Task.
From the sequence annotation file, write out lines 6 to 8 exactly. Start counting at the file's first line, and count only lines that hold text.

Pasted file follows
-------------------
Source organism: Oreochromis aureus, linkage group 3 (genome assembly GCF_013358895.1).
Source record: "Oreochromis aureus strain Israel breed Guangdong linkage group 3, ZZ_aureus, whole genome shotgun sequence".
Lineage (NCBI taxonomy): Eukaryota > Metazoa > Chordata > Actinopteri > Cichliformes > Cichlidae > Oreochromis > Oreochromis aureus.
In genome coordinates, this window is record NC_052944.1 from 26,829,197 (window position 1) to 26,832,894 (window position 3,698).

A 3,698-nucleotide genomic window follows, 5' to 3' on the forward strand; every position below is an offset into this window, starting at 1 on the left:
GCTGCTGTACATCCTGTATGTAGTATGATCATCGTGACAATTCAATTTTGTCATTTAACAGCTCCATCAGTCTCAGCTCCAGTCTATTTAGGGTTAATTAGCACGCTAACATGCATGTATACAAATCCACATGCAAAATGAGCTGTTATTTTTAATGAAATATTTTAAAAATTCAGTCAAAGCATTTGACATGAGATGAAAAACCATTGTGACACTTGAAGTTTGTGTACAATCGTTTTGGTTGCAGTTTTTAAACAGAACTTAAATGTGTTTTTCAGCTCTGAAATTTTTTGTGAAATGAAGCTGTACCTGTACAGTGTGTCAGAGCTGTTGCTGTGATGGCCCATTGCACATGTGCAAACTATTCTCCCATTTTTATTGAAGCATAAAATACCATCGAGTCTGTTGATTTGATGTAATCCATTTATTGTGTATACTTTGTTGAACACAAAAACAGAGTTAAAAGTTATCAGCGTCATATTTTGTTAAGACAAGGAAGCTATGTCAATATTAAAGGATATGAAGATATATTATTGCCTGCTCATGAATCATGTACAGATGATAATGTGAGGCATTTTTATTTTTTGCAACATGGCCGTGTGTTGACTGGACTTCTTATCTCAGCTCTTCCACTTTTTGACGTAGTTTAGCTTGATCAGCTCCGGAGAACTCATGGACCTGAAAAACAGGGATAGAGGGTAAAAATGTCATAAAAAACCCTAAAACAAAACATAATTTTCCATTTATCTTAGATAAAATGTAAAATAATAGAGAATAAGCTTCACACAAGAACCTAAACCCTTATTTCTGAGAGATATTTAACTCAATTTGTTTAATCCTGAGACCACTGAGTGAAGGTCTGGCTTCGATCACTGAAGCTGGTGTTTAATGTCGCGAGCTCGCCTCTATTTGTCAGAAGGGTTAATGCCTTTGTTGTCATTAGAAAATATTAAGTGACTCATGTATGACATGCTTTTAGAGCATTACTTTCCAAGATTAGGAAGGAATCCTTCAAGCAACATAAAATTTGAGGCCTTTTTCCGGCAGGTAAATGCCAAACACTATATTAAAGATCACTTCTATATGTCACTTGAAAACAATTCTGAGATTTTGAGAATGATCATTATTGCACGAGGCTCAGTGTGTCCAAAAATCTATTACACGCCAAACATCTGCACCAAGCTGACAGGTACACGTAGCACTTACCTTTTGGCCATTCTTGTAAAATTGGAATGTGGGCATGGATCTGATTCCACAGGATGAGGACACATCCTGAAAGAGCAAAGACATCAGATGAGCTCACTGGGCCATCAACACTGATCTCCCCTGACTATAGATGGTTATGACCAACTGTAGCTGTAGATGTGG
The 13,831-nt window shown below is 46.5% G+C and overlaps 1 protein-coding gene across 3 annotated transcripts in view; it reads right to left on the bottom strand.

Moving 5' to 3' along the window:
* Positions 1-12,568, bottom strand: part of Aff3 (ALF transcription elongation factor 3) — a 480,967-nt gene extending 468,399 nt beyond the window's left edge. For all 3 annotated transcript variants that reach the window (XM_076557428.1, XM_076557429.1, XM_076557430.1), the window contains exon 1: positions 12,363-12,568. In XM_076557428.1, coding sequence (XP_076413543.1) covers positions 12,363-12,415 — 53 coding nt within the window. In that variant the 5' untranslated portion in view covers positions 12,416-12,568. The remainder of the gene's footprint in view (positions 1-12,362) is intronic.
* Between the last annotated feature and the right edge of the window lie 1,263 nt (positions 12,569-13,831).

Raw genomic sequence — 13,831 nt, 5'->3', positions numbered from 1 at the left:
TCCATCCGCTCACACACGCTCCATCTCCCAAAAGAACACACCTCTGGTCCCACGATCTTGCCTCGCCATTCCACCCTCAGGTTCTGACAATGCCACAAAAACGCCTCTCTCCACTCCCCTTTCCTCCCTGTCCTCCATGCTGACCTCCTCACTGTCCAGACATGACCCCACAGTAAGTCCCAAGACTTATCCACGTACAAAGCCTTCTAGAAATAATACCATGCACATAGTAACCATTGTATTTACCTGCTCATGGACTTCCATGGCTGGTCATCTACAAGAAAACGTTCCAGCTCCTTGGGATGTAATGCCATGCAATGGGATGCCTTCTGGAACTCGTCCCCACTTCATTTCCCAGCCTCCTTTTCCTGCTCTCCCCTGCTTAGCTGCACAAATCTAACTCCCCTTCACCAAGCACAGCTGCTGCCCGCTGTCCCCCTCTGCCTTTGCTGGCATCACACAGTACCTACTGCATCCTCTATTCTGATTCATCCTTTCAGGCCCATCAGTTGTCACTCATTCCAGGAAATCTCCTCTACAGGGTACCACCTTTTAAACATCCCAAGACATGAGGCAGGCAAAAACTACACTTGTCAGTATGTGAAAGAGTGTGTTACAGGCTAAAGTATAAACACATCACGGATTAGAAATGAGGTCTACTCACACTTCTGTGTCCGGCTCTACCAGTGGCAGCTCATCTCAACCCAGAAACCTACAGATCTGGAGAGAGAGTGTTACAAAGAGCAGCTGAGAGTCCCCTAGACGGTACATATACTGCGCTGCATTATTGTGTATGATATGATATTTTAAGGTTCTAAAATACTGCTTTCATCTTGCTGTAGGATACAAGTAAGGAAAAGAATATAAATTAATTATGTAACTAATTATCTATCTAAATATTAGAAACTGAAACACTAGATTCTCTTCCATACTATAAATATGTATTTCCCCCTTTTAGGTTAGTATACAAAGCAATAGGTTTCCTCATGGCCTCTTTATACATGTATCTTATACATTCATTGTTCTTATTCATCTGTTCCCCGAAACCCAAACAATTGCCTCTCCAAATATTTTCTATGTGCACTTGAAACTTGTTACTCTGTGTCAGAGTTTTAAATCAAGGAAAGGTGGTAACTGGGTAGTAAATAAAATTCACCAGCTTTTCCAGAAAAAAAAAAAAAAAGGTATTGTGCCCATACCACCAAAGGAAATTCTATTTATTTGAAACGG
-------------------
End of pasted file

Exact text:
GCTGCTGTACATCCTGTATGTAGTATGATCATCGTGACAATTCAATTTTGTCATTTAACAGCTCCATCAGTCTCAGCTCCAGTCTATTTAGGGTTAATTAGCACGCTAACATGCATGTATACAAATCCACATGCAAAATGAGCTGTTATTTTTAATGAAATATTTTAAAAATTCAGTCAAAGCATTTGACATGAGATGAAAAACCATTGTGACACTTGAAGTTTGTGTACAATCGTTTTGGTTGCAGTTTTTAAACAGAACTTAAATGTGTTTTTCAGCTCTGAAATTTTTTGTGAAATGAAGCTGTACCTGTACAGTGTGTCAGAGCTGTTGCTGTGATGGCCCATTGCACATGTGCAAACTATTCTCCCATTTTTATTGAAGCATAAAATACCATCGAGTCTGTTGATTTGATGTAATCCATTTATTGTGTATACTTTGTTGAACACAAAAACAGAGTTAAAAGTTATCAGCGTCATATTTTGTTAAGACAAGGAAGCTATGTCAATATTAAAGGATATGAAGATATATTATTGCCTGCTCATGAATCATGTACAGATGATAATGTGAGGCATTTTTATTTTTTGCAACATGGCCGTGTGTTGACTGGACTTCTTATCTCAGCTCTTCCACTTTTTGACGTAGTTTAGCTTGATCAGCTCCGGAGAACTCATGGACCTGAAAAACAGGGATAGAGGGTAAAAATGTCATAAAAAACCCTAAAACAAAACATAATTTTCCATTTATCTTAGATAAAATGTAAAATAATAGAGAATAAGCTTCACACAAGAACCTAAACCCTTATTTCTGAGAGATATTTAACTCAATTTGTTTAATCCTGAGACCACTGAGTGAAGGTCTGGCTTCGATCACTGAAGCTGGTGTTTAATGTCGCGAGCTCGCCTCTATTTGTCAGAAGGGTTAATGCCTTTGTTGTCATTAGAAAATATTAAGTGACTCATGTATGACATGCTTTTAGAGCATTACTTTCCAAGATTAGGAAGGAATCCTTCAAGCAACATAAAATTTGAGGCCTTTTTCCGGCAGGTAAATGCCAAACACTATATTAAAGATCACTTCTATATGTCACTTGAAAACAATTCTGAGATTTTGAGAATGATCATTATTGCACGAGGCTCAGTGTGTCCAAAAATCTATTACACGCCAAACATCTGCACCAAGCTGACAGGTACACGTAGCACTTACCTTTTGGCCATTCTTGTAAAATTGGAATGTGGGCATGGATCTGATTCCACAGGATGAGGACACATCCTGAAAGAGCAAAGACATCAGATGAGCTCACTGGGCCATCAACACTGATCTCCCCTGACTATAGATGGTTATGACCAACTGTAGCTGTAGATGTGG
The 13,831-nt window shown below is 46.5% G+C and overlaps 1 protein-coding gene across 3 annotated transcripts in view; it reads right to left on the bottom strand.

Moving 5' to 3' along the window: